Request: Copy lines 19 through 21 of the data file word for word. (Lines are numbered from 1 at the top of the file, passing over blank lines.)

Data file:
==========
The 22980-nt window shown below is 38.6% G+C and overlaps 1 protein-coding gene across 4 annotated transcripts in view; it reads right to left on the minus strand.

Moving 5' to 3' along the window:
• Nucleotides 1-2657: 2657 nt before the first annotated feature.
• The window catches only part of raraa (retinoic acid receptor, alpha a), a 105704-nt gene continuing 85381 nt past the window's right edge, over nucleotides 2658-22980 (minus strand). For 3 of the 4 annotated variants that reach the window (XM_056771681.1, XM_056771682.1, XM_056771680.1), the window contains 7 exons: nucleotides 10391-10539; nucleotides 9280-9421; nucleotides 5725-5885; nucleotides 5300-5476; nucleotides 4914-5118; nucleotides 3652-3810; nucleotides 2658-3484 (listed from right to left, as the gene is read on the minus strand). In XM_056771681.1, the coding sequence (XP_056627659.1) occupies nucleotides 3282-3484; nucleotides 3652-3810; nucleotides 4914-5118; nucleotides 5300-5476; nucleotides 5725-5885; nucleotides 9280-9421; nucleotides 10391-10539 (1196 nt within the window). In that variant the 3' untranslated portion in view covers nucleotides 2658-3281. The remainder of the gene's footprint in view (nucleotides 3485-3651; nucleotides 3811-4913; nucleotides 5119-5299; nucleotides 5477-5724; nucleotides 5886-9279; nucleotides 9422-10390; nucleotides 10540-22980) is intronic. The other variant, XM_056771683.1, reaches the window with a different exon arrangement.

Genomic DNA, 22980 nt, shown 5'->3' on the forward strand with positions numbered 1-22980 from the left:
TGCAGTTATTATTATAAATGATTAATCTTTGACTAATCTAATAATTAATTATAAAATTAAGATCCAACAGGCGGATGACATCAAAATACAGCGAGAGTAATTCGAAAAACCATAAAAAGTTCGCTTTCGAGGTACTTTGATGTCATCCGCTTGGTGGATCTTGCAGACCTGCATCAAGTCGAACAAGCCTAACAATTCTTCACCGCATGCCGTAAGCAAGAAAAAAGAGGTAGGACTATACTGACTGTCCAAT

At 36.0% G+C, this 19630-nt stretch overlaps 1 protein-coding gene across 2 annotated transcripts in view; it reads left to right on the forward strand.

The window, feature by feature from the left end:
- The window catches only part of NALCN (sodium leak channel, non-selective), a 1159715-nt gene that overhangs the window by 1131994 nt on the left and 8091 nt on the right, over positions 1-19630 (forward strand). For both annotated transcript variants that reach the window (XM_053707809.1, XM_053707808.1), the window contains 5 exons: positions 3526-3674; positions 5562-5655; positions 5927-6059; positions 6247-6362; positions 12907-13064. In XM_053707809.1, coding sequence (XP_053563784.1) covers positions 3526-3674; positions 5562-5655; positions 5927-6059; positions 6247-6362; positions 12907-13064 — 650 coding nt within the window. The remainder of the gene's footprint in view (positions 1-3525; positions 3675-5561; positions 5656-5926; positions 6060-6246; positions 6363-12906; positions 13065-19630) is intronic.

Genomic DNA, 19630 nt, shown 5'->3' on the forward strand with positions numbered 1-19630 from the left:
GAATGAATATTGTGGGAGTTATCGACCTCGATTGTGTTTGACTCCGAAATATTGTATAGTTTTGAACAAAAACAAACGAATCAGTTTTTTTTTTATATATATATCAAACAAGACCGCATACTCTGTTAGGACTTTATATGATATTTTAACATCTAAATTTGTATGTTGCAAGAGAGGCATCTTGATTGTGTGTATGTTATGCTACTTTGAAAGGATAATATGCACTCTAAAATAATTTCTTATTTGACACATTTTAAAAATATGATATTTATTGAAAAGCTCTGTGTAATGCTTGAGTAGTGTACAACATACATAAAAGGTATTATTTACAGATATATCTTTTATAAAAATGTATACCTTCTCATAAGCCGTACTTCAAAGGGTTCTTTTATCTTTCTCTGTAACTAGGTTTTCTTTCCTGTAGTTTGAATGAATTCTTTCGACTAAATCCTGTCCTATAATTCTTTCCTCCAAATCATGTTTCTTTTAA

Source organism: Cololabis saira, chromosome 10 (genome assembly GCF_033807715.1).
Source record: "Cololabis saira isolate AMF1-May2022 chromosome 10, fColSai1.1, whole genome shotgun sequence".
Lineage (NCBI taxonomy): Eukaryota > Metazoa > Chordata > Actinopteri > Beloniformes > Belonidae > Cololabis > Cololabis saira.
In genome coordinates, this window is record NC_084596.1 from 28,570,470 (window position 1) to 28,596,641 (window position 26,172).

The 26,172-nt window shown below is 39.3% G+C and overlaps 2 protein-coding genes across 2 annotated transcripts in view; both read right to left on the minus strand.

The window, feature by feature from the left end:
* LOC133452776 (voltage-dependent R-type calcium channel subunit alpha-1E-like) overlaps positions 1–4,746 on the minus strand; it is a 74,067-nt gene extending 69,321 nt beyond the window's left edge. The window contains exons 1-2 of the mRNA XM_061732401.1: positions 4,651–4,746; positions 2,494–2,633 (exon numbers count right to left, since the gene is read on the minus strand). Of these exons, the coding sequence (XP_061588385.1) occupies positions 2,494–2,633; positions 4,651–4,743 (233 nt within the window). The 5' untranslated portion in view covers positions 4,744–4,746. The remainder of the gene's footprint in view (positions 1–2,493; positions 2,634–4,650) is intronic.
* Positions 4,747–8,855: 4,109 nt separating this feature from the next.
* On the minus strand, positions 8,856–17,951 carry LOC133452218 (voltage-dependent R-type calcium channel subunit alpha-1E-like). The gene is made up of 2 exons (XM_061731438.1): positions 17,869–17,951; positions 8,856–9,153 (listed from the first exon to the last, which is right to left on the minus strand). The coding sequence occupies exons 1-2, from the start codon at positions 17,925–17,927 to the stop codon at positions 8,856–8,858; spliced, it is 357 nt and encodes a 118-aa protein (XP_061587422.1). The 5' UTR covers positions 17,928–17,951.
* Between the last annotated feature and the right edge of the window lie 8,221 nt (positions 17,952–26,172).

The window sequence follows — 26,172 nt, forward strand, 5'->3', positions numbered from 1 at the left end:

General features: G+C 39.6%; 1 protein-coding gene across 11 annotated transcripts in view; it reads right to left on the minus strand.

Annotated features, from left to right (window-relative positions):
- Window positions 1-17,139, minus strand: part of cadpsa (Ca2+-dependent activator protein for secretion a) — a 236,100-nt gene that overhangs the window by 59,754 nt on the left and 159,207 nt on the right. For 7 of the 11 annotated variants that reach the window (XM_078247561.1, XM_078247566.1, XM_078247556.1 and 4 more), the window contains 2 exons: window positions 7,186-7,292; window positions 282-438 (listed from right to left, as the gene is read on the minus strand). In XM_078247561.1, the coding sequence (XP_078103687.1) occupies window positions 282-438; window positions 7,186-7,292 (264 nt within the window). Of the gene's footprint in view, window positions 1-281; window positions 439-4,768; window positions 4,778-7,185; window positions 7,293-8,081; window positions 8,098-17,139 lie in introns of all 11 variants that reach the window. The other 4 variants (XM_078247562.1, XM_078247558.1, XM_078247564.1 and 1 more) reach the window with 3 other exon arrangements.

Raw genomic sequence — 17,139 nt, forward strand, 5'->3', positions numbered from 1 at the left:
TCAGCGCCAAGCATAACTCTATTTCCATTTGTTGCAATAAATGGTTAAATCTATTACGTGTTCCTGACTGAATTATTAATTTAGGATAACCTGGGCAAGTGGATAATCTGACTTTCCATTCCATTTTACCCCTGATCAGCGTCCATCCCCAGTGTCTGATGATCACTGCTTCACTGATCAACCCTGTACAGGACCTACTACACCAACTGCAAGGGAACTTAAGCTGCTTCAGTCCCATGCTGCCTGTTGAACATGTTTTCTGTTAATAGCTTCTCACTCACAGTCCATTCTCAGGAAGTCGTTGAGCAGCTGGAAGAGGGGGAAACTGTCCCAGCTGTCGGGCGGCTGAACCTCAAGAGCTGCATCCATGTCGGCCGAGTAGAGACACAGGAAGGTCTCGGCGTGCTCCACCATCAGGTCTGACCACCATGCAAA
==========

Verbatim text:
* Positions 4,747–8,855: 4,109 nt separating this feature from the next.
* On the minus strand, positions 8,856–17,951 carry LOC133452218 (voltage-dependent R-type calcium channel subunit alpha-1E-like). The gene is made up of 2 exons (XM_061731438.1): positions 17,869–17,951; positions 8,856–9,153 (listed from the first exon to the last, which is right to left on the minus strand). The coding sequence occupies exons 1-2, from the start codon at positions 17,925–17,927 to the stop codon at positions 8,856–8,858; spliced, it is 357 nt and encodes a 118-aa protein (XP_061587422.1). The 5' UTR covers positions 17,928–17,951.
* Between the last annotated feature and the right edge of the window lie 8,221 nt (positions 17,952–26,172).